Bacteria resistant to antibiotics pose a grave danger to hospital patients. Now researchers have identified a gene that appears to make some strains of antibiotic-resistant germs more likely to erupt into hospital epidemics. Studying the gene may yield clues about how best to contain these otherwise unstoppable microbes.
Bacteria known as enterococci usually live peacefully in the human digestive system. But for patients with weakened immune systems, these bacteria can cause dangerous infections of the urinary tract and heart. Enterococcus faecalis is responsible for 75% of enterococcus infections. Another species, Enterococcus faecium, is rapidly acquiring resistance to antibiotics, including the "last resort" drug vancomycin. Researchers had already identified a gene called esp that appeared to make E. faecalis more virulent, or more likely to cause serious infection, but no connection had been made between virulence and esp in E. faecium.
Curious, a team of scientists led by Rob Willems of the National Institute of Public Health and the Environment in Bilthoven, the Netherlands, looked for esp in vancomycin-resistant E. faecium, or VREF. They discovered the esp gene in 15 of 16 VREF strains that were responsible for hospital epidemics in the United States, United Kingdom, the Netherlands, and Australia. In contrast, they didn't find the gene in benign strains from hospitals or healthy subjects, the researchers report in the 17 March issue of The Lancet.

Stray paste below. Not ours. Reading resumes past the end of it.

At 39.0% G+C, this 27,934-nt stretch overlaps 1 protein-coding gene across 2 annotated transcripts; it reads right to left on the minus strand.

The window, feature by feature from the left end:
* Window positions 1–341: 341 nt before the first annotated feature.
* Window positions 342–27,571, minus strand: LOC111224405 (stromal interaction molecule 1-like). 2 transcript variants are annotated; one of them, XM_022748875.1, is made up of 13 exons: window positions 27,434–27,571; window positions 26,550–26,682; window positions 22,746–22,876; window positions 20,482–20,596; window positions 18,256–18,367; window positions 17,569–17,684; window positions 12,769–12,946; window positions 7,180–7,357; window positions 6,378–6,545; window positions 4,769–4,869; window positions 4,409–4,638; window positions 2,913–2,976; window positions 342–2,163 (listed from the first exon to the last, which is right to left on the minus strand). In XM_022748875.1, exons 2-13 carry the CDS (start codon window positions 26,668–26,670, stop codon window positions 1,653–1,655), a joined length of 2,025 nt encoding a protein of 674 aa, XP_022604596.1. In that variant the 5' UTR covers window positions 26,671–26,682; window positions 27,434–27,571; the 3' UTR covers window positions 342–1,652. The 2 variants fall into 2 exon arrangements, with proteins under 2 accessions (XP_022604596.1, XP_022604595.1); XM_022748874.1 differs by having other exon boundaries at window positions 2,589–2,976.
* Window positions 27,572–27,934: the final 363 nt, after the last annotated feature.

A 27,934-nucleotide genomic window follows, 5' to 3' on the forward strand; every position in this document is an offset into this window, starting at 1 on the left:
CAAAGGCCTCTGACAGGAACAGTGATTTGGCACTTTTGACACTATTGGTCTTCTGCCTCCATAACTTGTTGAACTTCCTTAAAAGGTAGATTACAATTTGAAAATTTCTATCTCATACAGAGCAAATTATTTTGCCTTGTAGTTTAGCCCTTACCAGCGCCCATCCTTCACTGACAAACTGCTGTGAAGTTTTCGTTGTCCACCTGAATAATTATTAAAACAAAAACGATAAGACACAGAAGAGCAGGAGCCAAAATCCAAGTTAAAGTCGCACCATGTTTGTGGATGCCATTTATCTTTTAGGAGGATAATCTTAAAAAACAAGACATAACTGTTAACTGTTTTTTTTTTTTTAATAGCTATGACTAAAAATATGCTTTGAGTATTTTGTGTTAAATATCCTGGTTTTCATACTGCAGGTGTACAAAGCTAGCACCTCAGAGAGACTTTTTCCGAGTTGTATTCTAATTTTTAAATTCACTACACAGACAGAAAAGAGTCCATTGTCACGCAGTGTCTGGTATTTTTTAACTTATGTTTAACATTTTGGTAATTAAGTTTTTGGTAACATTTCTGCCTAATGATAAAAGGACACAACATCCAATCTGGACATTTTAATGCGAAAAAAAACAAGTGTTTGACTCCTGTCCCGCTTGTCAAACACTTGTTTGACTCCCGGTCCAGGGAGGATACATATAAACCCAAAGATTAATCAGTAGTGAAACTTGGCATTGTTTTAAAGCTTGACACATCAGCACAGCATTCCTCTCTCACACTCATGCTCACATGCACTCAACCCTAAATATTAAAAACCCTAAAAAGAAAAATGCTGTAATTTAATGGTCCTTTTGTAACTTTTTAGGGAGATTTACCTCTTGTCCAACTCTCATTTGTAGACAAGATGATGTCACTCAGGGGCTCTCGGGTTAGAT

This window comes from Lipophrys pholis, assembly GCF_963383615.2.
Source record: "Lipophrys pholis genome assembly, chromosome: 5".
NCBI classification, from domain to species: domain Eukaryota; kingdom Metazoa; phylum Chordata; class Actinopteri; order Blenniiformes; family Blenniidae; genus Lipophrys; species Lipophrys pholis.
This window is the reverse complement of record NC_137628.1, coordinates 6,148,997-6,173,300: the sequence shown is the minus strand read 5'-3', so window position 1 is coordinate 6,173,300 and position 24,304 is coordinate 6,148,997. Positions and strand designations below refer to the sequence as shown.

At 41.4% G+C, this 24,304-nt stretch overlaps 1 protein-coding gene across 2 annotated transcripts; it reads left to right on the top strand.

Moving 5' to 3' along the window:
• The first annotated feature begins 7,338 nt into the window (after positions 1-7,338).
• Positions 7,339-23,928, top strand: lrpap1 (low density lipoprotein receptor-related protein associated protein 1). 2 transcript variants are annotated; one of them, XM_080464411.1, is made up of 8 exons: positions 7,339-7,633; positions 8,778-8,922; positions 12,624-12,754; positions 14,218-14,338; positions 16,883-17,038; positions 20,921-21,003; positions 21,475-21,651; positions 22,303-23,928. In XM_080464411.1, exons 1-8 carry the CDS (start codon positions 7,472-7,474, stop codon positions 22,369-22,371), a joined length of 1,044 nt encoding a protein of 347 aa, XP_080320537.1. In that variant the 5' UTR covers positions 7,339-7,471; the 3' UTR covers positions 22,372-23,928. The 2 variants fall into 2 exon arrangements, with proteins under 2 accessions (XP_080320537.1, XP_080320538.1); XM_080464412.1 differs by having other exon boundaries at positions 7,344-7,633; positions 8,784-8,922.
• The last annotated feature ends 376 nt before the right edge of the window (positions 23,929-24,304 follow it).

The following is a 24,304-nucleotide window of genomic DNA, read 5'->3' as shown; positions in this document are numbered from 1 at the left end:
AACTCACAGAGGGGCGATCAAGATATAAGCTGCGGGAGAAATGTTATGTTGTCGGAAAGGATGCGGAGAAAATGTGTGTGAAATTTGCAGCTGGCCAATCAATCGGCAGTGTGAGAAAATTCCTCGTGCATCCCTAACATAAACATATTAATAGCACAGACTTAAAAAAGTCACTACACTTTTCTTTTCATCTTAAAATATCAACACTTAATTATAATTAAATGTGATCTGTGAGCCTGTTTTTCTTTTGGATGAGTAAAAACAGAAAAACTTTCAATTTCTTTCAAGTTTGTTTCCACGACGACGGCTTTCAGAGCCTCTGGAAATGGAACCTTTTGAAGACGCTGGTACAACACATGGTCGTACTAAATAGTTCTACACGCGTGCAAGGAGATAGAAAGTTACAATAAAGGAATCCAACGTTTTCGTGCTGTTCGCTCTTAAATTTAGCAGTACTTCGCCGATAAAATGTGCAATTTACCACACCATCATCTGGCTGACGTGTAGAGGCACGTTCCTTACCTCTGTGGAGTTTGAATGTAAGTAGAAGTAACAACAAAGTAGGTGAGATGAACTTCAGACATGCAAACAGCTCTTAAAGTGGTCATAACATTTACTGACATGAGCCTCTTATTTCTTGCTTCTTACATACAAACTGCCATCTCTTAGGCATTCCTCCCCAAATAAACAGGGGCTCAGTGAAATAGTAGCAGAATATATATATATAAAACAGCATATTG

It's not clear how esp makes bacteria more virulent. The gene encodes a protein that resides on the surface of the cell, and that protein may give bacteria the ability to bind and colonize tissue other bacteria can't, says Michael Gilmore of the University of Oklahoma Health Sciences Center in Oklahoma City. In the meantime, Willems adds, hospitals could help isolate and contain potentially infective strains by screening patients for VREF harboring the esp gene.